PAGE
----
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My mom asked me when I was home over spring break if I would post again soon on my blog. She said, “What, you don’t have anything important to say since now you’re back in America?” And I said, “Well… not really what anyone would want to read.” But in truth, I have felt hesitant since being back at school has felt so mild in comparison to the previous four months I had experienced while traveling the world. While talking with friends who are abroad now, I live vicariously through them, occasionally sending off an email or two with a list of my top Paris faves for their weekend getaways to my home away from home. The adjustment of being back after the first two weeks wasn’t bad, and now that I’ve gotten the routine down, I’m perfectly fine. But I’m starting to itch again, ready for my next Crazysash adventure. And not knowing what that will be or when it will come.

After missing almost every major family holiday for the past two years, I decided I needed to go home for spring break. I was in Paris for Thanksgiving of 2012, Visalia for 2011, as well as Passover in 2012. While I have loved spending my holidays in different places, there really is no place like home. Passover is a big part of my family tradition and this year was about to be the biggest (and baddest) us Sommer’s had ever seen. With my dad crankin’ out the Mr. Paul’s Matzoh Balls, and family coming from near and far, I just felt I had to be there to be part of the celebration. My mom wouldn’t let me give a speech before our dinner (because she wanted to hog the spotlight), but I was itching to tell everyone how thankful I felt to be sitting around the beautiful “O” shaped table full of  all my different families. My Sommer’s – two uncles, my dad, my aunt and her brother; Selby’s – my mom’s cousin; Ashley’s – family from Mercer Island, Seattle, and New York; and the Mercerwood Shoreclub Family – people I have spent every summer with since I was 8 years old. Just being “home” for the first time in so long felt like a Jewish miracle in and of itself!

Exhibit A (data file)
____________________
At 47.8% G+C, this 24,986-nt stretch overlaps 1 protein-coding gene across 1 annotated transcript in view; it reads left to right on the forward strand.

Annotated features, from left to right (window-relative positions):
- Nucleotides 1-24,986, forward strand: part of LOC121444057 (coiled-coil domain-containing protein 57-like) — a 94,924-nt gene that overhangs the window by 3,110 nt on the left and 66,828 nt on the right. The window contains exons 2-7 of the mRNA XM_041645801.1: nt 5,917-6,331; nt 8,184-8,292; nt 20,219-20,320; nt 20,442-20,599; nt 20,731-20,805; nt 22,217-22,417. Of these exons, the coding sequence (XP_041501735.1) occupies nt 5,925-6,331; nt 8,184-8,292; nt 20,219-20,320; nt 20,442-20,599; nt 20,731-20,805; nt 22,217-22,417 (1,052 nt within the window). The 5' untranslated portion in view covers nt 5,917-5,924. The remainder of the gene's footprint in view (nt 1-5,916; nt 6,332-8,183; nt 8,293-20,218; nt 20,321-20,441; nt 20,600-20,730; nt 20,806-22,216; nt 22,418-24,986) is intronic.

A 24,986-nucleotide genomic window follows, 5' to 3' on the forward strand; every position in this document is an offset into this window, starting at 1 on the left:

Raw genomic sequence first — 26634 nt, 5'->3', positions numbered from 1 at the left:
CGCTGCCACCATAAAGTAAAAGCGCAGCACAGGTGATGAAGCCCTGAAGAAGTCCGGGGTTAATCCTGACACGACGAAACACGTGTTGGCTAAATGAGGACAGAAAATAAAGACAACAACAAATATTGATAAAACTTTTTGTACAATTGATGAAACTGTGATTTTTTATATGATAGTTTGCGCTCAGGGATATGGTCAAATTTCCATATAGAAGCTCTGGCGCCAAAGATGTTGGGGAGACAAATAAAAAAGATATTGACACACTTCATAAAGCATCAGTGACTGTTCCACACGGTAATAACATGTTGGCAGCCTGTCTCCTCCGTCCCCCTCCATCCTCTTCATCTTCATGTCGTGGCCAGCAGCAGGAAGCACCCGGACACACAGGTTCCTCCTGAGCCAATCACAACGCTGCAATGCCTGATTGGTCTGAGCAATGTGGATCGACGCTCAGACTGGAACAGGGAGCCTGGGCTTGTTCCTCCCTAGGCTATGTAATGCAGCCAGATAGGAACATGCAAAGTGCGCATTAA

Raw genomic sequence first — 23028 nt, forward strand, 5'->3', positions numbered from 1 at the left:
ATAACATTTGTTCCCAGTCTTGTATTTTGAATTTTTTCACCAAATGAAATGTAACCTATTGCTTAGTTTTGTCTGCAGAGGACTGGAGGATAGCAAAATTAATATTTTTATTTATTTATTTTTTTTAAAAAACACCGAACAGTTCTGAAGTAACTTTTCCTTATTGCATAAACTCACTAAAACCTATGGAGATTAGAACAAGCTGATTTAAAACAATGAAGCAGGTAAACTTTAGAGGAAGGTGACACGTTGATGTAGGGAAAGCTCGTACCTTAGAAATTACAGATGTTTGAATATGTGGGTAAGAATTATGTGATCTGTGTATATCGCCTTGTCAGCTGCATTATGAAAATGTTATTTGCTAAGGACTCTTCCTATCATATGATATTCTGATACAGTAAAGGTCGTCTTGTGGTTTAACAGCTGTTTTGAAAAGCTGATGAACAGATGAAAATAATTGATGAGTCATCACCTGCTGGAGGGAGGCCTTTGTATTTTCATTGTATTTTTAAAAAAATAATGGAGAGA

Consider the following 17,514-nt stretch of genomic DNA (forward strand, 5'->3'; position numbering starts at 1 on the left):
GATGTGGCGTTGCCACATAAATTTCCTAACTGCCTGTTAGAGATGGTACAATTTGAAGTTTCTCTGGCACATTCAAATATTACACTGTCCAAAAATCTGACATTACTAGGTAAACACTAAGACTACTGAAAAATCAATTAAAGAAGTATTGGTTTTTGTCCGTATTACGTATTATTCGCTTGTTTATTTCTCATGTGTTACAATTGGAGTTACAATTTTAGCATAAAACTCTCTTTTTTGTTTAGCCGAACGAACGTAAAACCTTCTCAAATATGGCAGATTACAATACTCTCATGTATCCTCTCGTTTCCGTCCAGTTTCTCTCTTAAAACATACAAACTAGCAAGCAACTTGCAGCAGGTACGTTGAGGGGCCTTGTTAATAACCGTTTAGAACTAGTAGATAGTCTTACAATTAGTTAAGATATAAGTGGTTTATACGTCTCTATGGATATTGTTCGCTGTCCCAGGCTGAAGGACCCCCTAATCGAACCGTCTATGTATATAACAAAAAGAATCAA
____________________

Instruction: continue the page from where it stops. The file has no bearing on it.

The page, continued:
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This weekend, I got to participate in a new Passover tradition – a Gayder. Yeah, that’s a gay Seder. It has been an annual tradition for my uncle to host, but lucky for me, I scored an invite this year. Don’t worry, this Seder (as well as all Sommer Seders) was gentile (and non-gay) friendly. I spent my evening talking to Israelis, a German, a Turk, and I guess some Americans too. When I came back to school today, all my friends were telling me how they want to experience to one of these famous Jeremy hosted dinners, and I sadly had to inform them that table space is limited, plus I guess they have to be cute and gay to make the cut. Just kidding! It has been an emotional four months, but I know it’s a blessing in disguise that I have been able to spend as much time in San Francisco as I have been. While I regret not taking advantage (I mean, hey… it’s free food) long before, my life has been changed in a short amount of time by the people I have met, the love I have seen, and the true acceptance I have felt. I am lucky.

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One of my favorite things I have done so far since being back has been going to Glide church in San Fran with my uncle and whomever feels like showing up Sunday mornings. My dad has come, my grandmother, my aunt and uncle, cousin, old friends, new friends, foreign friends, and so many more. This “church” is not what it sounds like. Glide stands for unconditional love. As I hear in the sermon every Sunday morning, you can come as you are to Glide. This community of complete acceptance is unlike anything I have experienced before, and the music is just an added bonus. Sharing Glide is like sharing love, without having to do any work. Here’s a link to a video from one of my favorite services I have attended this year.

So that’s what I’ve been up to this quarter. It has gone by all too fast, but I’m not looking back anytime soon.

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